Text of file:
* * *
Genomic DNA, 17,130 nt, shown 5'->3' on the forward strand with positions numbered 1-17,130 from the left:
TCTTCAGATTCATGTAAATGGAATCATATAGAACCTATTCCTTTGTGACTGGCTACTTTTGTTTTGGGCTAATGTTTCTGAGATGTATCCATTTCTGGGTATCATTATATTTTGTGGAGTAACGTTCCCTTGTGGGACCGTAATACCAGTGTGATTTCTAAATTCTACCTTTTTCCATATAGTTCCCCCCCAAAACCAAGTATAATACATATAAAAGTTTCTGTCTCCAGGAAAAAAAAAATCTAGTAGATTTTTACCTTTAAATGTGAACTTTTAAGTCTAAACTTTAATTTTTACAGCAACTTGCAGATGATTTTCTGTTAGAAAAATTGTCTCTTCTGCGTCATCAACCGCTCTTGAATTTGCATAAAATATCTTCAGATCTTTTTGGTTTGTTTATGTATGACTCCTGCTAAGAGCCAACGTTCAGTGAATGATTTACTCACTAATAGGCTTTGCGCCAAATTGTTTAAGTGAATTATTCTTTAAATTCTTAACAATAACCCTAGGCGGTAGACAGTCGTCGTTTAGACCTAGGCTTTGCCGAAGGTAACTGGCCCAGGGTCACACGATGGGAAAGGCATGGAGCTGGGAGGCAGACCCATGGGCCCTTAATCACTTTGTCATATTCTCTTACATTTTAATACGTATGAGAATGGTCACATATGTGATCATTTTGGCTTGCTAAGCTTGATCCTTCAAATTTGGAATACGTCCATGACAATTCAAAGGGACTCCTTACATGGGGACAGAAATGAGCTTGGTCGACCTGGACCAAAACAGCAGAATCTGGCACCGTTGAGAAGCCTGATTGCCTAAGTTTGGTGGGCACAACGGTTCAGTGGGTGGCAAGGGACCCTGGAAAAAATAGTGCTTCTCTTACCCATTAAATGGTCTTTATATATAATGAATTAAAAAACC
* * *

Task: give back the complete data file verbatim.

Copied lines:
Genomic DNA, 17,130 nt, shown 5'->3' on the forward strand with positions numbered 1-17,130 from the left:
TCTTCAGATTCATGTAAATGGAATCATATAGAACCTATTCCTTTGTGACTGGCTACTTTTGTTTTGGGCTAATGTTTCTGAGATGTATCCATTTCTGGGTATCATTATATTTTGTGGAGTAACGTTCCCTTGTGGGACCGTAATACCAGTGTGATTTCTAAATTCTACCTTTTTCCATATAGTTCCCCCCCAAAACCAAGTATAATACATATAAAAGTTTCTGTCTCCAGGAAAAAAAAAATCTAGTAGATTTTTACCTTTAAATGTGAACTTTTAAGTCTAAACTTTAATTTTTACAGCAACTTGCAGATGATTTTCTGTTAGAAAAATTGTCTCTTCTGCGTCATCAACCGCTCTTGAATTTGCATAAAATATCTTCAGATCTTTTTGGTTTGTTTATGTATGACTCCTGCTAAGAGCCAACGTTCAGTGAATGATTTACTCACTAATAGGCTTTGCGCCAAATTGTTTAAGTGAATTATTCTTTAAATTCTTAACAATAACCCTAGGCGGTAGACAGTCGTCGTTTAGACCTAGGCTTTGCCGAAGGTAACTGGCCCAGGGTCACACGATGGGAAAGGCATGGAGCTGGGAGGCAGACCCATGGGCCCTTAATCACTTTGTCATATTCTCTTACATTTTAATACGTATGAGAATGGTCACATATGTGATCATTTTGGCTTGCTAAGCTTGATCCTTCAAATTTGGAATACGTCCATGACAATTCAAAGGGACTCCTTACATGGGGACAGAAATGAGCTTGGTCGACCTGGACCAAAACAGCAGAATCTGGCACCGTTGAGAAGCCTGATTGCCTAAGTTTGGTGGGCACAACGGTTCAGTGGGTGGCAAGGGACCCTGGAAAAAATAGTGCTTCTCTTACCCATTAAATGGTCTTTATATATAATGAATTAAAAAACC